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<em>Any Day Now</em> stars Garret Dillahunt (left) and Alan Cumming as a gay couple who attempts to adopt a teenager with Down syndrome to save him from his junkie mother.

Any Day Now stars Garret Dillahunt (left) and Alan Cumming as a gay couple who attempts to adopt a teenager with Down syndrome to save him from his junkie mother.


Any Day Now

Alan Cumming, Garret Dillahunt, and Isaac Leyva star in a film written by Travis Fine and George Arthur Bloom and directed by Fine.


Some indie films beat artfully around the bush, relishing, say, the New Ambiguity. Any Day Now belongs to an entirely other ilk of indie cinema: the film with a clear and present mission and statement to hammer home. At times, the clarity and sentimental manipulations get the best of the deeper intentions, yet director/cowriter/producer Travis Fine’s film often has the power to draw us into the lives and entwined hearts of a gay couple, in the less equitable era of the early 1970s, and the teenager they seek to adopt and save from his junkie mother.

For this true story, we are dropped into the time and milieu from the outset, the clean-surfaced demimonde realm of West Hollywood, circa 1970, where a drag-queen lip-sync worker (Alan Cumming) links up with a lawyer recently waking up/owning up to his gayness after a divorce. As Cumming says, his new friend/lover follows the old story: “Boy meets girl, boy loses girl, boy kicks open the closet door and finally meets Mr. Right.” Where the plot thickens to the point of a more general-interest drama is the moment when the couple meets Marco (Isaac Leyva, who completely steals the show in this movie), an adolescent with Down syndrome whose mother is headed to jail.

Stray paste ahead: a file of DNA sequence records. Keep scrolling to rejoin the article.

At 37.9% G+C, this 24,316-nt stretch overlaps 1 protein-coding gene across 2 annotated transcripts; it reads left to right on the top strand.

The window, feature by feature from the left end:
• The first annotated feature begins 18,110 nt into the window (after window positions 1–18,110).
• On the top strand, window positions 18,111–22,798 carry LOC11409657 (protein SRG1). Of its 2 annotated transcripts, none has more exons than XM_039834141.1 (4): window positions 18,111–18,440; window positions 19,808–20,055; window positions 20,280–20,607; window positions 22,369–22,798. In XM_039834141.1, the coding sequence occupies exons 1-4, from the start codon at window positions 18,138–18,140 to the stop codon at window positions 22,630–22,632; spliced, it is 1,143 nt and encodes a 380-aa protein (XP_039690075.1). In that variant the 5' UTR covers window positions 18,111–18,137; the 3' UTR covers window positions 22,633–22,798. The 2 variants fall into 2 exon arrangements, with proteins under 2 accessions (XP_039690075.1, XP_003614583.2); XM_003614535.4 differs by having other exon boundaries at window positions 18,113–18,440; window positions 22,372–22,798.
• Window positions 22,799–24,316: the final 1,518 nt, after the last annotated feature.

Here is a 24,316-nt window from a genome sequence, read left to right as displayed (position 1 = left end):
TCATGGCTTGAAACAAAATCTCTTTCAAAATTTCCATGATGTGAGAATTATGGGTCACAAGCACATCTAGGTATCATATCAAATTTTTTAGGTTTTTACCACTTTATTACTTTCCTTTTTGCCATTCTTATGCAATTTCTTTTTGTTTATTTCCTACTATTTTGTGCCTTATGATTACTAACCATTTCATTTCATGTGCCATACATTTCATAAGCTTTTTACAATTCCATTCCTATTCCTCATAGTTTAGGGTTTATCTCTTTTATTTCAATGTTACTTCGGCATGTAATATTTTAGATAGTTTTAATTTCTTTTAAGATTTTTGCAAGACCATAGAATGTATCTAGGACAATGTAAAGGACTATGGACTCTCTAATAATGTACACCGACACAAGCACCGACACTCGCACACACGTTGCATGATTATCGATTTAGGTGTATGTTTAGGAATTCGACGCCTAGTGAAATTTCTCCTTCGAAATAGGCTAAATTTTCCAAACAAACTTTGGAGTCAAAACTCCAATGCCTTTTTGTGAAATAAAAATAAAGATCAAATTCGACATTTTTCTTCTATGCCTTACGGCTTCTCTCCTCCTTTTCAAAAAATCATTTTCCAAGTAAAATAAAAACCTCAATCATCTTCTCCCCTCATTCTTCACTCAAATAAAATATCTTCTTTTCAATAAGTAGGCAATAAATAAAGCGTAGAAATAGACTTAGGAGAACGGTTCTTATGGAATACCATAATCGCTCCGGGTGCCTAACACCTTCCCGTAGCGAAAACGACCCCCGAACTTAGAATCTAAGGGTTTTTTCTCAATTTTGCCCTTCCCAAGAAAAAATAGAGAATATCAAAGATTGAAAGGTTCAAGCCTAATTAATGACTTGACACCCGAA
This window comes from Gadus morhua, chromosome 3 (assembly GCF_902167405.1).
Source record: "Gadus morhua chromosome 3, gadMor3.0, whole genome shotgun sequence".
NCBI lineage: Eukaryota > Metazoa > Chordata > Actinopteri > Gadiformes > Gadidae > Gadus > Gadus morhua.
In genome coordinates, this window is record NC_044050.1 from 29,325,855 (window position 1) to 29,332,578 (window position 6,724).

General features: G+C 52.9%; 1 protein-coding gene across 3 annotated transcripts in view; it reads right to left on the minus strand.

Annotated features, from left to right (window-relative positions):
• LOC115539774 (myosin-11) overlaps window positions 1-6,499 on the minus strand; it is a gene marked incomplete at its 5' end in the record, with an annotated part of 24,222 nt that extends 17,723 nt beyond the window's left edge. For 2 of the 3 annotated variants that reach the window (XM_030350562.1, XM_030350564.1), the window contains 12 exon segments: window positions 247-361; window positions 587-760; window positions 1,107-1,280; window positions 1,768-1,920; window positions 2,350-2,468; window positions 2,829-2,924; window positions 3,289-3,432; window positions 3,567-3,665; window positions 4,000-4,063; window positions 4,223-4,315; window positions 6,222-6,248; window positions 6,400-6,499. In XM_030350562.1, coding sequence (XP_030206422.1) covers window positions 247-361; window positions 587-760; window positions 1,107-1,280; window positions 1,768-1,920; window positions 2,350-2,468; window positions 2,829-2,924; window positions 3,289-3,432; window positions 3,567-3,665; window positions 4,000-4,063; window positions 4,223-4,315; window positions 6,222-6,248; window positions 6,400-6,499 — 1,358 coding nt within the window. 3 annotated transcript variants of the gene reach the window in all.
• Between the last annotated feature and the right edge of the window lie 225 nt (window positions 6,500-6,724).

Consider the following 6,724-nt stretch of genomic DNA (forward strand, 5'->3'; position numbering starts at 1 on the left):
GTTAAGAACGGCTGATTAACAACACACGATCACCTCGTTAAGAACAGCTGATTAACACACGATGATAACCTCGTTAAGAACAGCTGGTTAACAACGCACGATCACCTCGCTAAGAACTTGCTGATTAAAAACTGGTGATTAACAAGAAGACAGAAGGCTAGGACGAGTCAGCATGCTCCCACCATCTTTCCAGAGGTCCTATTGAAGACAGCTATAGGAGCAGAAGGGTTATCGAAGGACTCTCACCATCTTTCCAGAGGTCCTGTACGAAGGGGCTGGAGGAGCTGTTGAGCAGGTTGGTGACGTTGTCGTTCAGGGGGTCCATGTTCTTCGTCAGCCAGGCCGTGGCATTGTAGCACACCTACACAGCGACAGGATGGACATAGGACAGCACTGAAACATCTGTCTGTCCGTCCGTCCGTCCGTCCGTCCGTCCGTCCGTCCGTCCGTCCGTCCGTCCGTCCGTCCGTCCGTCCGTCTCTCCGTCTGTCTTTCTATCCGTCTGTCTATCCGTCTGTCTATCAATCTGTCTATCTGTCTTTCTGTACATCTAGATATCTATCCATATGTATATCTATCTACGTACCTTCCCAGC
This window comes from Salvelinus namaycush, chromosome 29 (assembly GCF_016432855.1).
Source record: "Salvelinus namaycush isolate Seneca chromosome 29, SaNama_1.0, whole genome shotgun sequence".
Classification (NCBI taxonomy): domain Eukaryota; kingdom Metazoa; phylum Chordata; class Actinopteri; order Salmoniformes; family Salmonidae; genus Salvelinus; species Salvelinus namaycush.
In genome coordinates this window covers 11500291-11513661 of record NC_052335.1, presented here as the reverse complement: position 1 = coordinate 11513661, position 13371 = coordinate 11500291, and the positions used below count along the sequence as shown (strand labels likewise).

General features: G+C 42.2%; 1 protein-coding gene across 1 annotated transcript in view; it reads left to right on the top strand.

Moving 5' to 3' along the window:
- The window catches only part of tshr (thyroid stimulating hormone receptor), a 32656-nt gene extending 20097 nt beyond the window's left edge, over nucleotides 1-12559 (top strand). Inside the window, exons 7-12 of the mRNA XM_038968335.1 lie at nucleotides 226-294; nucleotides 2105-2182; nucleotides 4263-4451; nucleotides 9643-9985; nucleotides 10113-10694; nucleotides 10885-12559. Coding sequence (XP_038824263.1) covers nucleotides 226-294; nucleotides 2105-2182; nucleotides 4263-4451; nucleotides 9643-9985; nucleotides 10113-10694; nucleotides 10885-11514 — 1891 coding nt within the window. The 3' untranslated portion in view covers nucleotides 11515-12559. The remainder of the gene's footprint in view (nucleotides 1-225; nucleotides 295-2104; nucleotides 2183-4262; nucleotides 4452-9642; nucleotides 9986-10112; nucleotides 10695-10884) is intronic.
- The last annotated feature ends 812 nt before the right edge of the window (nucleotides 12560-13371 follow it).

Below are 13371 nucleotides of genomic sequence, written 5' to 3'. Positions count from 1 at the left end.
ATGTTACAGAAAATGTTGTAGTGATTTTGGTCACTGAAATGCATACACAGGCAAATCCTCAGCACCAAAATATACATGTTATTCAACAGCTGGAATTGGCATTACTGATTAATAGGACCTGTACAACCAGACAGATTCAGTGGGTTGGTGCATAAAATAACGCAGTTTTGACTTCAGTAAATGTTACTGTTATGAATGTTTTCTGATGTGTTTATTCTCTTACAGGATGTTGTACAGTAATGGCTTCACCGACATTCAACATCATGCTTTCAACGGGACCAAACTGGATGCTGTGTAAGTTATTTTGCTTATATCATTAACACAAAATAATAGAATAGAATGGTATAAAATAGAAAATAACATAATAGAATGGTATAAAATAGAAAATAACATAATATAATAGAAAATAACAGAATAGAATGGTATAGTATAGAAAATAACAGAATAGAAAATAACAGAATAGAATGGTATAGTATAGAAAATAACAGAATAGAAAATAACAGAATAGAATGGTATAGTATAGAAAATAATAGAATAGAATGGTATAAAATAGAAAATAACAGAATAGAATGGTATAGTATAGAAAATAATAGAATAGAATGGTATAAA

In this film, things too often get spelled out to a fault, or emotionality is laid out like a drama more suitable for Showtime than the art house, but there are hints of subtler and more artistically inclined ideas to keep us tuned in. One of the visually charged recurring motifs, of Marco walking aimlessly around a city with his doll, is simple and haunting, and coated with metaphor. The film also wins points for shedding some rare light on the reality of Down syndrome. Elsewhere, metaphor and other finer points of storytelling take a holiday.

By film’s end, we are fed the title’s reference, as Cumming gives a florid nightclub reading of “I Shall Be Released,” with its setup qualifier “any day now.” The all-important implication of the title is an anticipation that justice will one day prevail, sooner or later. Gays would be treated as citizens with equal rights, and the lives of innocent children in damaging settings will be addressed by the courts with greater sensitivity. And, any day now, filmmakers will figure out ways to make a strong social commentary without descending into cable-TV bathos.

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